superego


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superego

 [soo″per-e´go]
in psychoanalytic theory, a part of the psyche derived from both the id and the ego, which acts, largely unconsciously, as a monitor over the ego. It is that part of the personality concerned with social standards, ethics, and conscience. Early in life the superego is formed by the infant's identification with parents and other significant and esteemed persons in his or her life. The real or supposed expectations of these persons gradually are accepted as general rules of society and help form the “conscience.” The superego tends to be self-critical and in psychotic and anxious persons strong feelings of guilt and unworthiness can lead to self-punitive measures in an effort to resolve conflicts between the id, ego, and superego.

su·per·e·go

(sū'pĕr-ē'gō),
In psychoanalysis, one of three components of the psychic apparatus in the freudian structural framework, the other two being the ego and the id. It is an outgrowth of the ego that has identified itself unconsciously with important people, such as parents, from early life, and results from incorporating the values and wishes of these people and subsequently societal norms as part of one's own standards to form the "conscience."

superego

(so͞o′pər-ē′gō)
n. pl. supere·gos
In Freudian theory, the division of the unconscious that is formed through the internalization of moral standards of parents and society, and that censors and restrains the ego.

su·per·e·go

(sū'pĕr-ē'gō)
psychoanalysis One of the three components of the psychic apparatus in the freudian structural framework, the other two being the ego and the id. It is an outgrowth of the ego that has identified itself unconsciously with important people, such as parents, from early life, and results from incorporating the values and wishes of these people and subsequently societal norms as part of one's own standards to form the "conscience."

superego

A psychoanalytic term for the conscience. See also FREUDIAN THEORY.
References in periodicals archive ?
Ora, essa condicao de superego nao foi conquistada instantaneamente, mas e fruto de uma construcao institucional que se iniciou no periodo de constitution-building pre 1988 e encontra-se, ainda, em progresso.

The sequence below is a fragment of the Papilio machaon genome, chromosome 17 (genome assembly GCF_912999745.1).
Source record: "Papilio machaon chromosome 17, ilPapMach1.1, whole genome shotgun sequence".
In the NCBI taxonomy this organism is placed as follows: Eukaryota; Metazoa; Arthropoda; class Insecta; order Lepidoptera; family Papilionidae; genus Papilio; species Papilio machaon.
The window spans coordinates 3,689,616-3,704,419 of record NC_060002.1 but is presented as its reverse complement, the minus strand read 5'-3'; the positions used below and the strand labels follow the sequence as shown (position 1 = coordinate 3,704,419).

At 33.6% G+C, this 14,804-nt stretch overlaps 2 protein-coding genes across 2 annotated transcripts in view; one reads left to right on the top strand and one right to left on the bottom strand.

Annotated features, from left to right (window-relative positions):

Both the Interaction Order and superego (as the personification of the Interaction Order) precede the individual, as one is always socialized into an already existing world not of one's own choosing.
According to the New Introductory Lectures, the superego develops primarily through identification; through the desire to be like someone else.
This internal object is also the basis of the pervert's archaic superego. This object, represented in L's dreams as an engulfing circle and an evil woman thrashing a helpless puppy-self, seemed to be made up of a set of frightening, hurtful and enraging experiences with her mother, and subsequently her female siblings.
One could easily view her repressed infatuation with Caledu as a masochistic fantasy of submission before her dominating superego; in this case, Caledu would be a figure for the father's original brutality and prohibition.
Here we have the best register for Treadwell's "kind warrior," who is suspended not just between Samurai and parent, or between father and mother, but also between male and female--more than once Treadwell adverts to his sexually uncertain status, describing himself at one point as "passive" and a "patsy." On all these registers, Treadwell's perversity is grounded in the animals he fights and fights to protect, since they hold down that "Law of Nature" and, in it, the sadistic superego with which he is identified.
Following this Lacanian scheme relative to the superego, Maria Aristodemou suggests, "once the subject accedes to language and enters the symbolic order, her shortcomings in relation to enjoyment are exploited by the superego which is unsatisfiable: as far as the superego is concerned, we can never enjoy enough." (74) Like Miller queuing first to disembark and then have his passport and visa checked, all the time in sight of the train ready to take him and the other passengers to London, we are all in a state of anticipation concerning our relationship with enjoyment.
The betrayal of one's desire (of not having 'acted in conformity with the desire that is in you', impervious to the prescriptions instilled in us by ideology) binds us more strongly to the Law, and that concomitantly provokes in us unappeasable guilty feelings which are dispensed by an agency Lacan calls "superego" (1992: 314).
The explanation for this apparent lack of logic is not to be found in Freud, but in Lacan's radical redefinition of the agency of the superego. When what Lacan called the-Name-of-the-Father (the set of internalised social regulations and restrictions) is suspended, the subject's access to enjoyment is blocked.
Carel points out that Freud's realism defines human happiness as a lessening of suffering: the instinctual origin of the death drive makes it part of the id, war arises as a result of the death drive, repetition is a manifestation of the death drive (the repetition of the death drive is entropic), the superego is an internalized death drive, resulting in guilt and self-persecution, while serving as the source of ethics, and the absence of death from the unconscious is not a problem for the death drive.
Contemporary capitalism, as a form of generalised perversion, is said to be a society of commanded enjoyment, a post-Oedipal order ruled over by a perverse imperative to consume incessantly, where prohibition is replaced by an apparent permissiveness that actually masks superego prescription.
Itten, Filler writes, was "the id to the superego" of arehiteet Walter Gropius, the sehoors first director.